Not all the stars of stage and screen are human… and some stars have four wheels. If you’ve ever been more excited about the autos featured in a show than the actual actors, you’re definitely not alone.
Though many shows feature cars in the background, there are a few that truly stand out. From Batman to Knight Rider, here are 5 times than an iconic car stole the show and took center stage.
One of the first cars to feature prominently on a TV show, the Munster family Koach was a creepy masterpiece. Built in 1964, this modified Model T was somewhere between a hot rod and a hearse, and was powered by 289 cu.-in. Ford Cobra V8 engine.
At the time, customizations on the car cost $18,000 and included spider web headlights and a bloody, deep red interior that mimicked the velvet one might find lining a casket. Other features included an Isky camshaft, Jahns compression pistons, and racing headers by Bobby Barrs.
But it’s not easy building a car to fit a family of monsters. When dressed as Herman Munster, actor Fred Gwynne came in at more than 7 feet tall; he only fit behind the wheel after removing one of the blood-red seat cushions.
The Bluth Company Stair Car
Taking the prize as one of television’s most dysfunctional families is no small achievement, and the Bluth family car just adds to the chaos. When they fell on difficult financial times, the family had to give up their private jet, but they kept their stair car and adopted it into daily use (as one does)… and hilarious hi-jinks ensued.
In Arrested Development’s five-season run, the Bluth Company Stair Car was the source of innumerable pratfalls, from “you’re gonna get some hop-ons” to the tearing down of multiple overhead banners and, of course, prison breakouts. The truck is actually a modified Ford F-350. Show directors also used the souped up (staired up?) truck in the 2016 film Captain America: Civil War.
The year? 1982. The show? Knight Rider. The car? Knight Industries Two Thousand, a.k.a. KITT. This talking car stole the show when paired up to fight crime with actor David Hasselhoff.
Thanks to artificial intelligence, the black Pontiac Firebird Trans Am could think, learn, and talk. KITT could also ski, serve as an ATM, sniff for explosives, squirt tear gas, and shoot rockets.
More than 24 Trans Ams were used to play KITT in the series. When the show was at peak popularity, Trans Am owners could even buy an aftermarket kit that would add KITT’s red, roving “eye” to the front of their cars.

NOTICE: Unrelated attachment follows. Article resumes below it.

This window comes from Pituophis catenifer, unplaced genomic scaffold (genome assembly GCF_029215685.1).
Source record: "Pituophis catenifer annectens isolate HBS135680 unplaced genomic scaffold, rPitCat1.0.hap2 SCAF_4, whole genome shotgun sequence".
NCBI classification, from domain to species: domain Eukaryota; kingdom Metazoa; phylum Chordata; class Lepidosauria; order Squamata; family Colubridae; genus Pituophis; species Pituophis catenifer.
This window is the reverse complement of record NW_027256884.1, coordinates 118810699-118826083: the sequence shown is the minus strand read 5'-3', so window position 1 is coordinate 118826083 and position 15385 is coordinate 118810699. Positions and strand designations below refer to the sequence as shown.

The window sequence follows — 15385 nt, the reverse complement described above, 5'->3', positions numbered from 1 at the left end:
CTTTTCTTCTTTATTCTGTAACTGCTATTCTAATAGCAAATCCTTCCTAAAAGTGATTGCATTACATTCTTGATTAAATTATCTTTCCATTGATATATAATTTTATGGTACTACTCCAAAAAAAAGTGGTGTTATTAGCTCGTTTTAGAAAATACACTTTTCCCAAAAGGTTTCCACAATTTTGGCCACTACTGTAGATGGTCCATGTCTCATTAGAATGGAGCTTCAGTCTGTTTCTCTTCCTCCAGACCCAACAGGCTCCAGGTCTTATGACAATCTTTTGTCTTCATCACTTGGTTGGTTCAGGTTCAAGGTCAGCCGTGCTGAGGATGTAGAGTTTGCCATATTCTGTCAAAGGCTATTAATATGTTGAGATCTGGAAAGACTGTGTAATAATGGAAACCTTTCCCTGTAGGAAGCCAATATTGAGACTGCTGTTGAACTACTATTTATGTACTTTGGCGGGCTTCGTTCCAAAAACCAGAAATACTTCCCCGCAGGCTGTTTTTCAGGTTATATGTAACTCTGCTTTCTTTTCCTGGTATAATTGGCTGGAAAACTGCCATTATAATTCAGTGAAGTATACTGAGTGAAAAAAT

The A-Team’s Vandura
B.A. Baracus was not down with riding on a plane… and who could blame him, when he had a customized GMC Vandura as his ride? The hit 1980s show A-Team featured a fugitive group of ex-military solider of fortune who, along with the help of their van, fought for justice.
The 1983 GMC Vandura was tricked out with high-tech surveillance equipment, bespoke gun racks, a printing press, disguise storage closets, and that sweet, sweet shag carpet.
On the outside, this G-15 V-8 boasted red mag wheels, a spoiler on the roof, and some amazing striping work. The show used eight different vans over the show’s five seasons. Observant viewers may notice that sometimes the van had a sunroof, and other times… not so much.
No list of starring cars would be complete without a nod to the most iconic crime-fighting automobile of all time: The Batmobile. Though this superhero car started out as red in the original comic, when it debuted in the 1960s on the small screen, those sleek, black lines stole the show.
In Adam West’s Batman series, the Batmobile was played by a 1955 Lincoln Futura. The car started out with a B&M Hydro three-speed transmission and a 390ci V-8 engine. After three weeks of customization work by George Barris, the concept car gained a parachute, batphone, 450-watt laser beam headlights, a magnet, and a bat-tering ram, among many other bat-themed gadgets.
Though the original show only ran for three seasons, the Batmobile lives on in our collective memories and in many subsequent iterations on the big screen. In 2013, the Batmobile was purchased at auction for more than $4.5 million.
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